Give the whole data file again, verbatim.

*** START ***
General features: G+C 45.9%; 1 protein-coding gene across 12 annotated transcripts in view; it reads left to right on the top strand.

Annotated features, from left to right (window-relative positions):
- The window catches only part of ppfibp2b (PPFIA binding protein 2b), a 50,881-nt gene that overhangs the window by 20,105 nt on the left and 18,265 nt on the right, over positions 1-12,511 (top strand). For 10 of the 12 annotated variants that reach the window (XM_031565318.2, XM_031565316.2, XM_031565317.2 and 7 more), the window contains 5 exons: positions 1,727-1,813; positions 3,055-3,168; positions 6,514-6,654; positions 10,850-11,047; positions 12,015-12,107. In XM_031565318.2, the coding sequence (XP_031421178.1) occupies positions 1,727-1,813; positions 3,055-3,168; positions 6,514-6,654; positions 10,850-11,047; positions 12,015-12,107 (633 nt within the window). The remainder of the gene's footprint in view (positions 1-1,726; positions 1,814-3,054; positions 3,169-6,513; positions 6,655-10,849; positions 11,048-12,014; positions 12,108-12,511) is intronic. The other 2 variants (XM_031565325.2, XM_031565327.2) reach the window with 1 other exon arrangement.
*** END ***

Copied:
General features: G+C 45.9%; 1 protein-coding gene across 12 annotated transcripts in view; it reads left to right on the top strand.

Annotated features, from left to right (window-relative positions):
- The window catches only part of ppfibp2b (PPFIA binding protein 2b), a 50,881-nt gene that overhangs the window by 20,105 nt on the left and 18,265 nt on the right, over positions 1-12,511 (top strand). For 10 of the 12 annotated variants that reach the window (XM_031565318.2, XM_031565316.2, XM_031565317.2 and 7 more), the window contains 5 exons: positions 1,727-1,813; positions 3,055-3,168; positions 6,514-6,654; positions 10,850-11,047; positions 12,015-12,107. In XM_031565318.2, the coding sequence (XP_031421178.1) occupies positions 1,727-1,813; positions 3,055-3,168; positions 6,514-6,654; positions 10,850-11,047; positions 12,015-12,107 (633 nt within the window). The remainder of the gene's footprint in view (positions 1-1,726; positions 1,814-3,054; positions 3,169-6,513; positions 6,655-10,849; positions 11,048-12,014; positions 12,108-12,511) is intronic. The other 2 variants (XM_031565325.2, XM_031565327.2) reach the window with 1 other exon arrangement.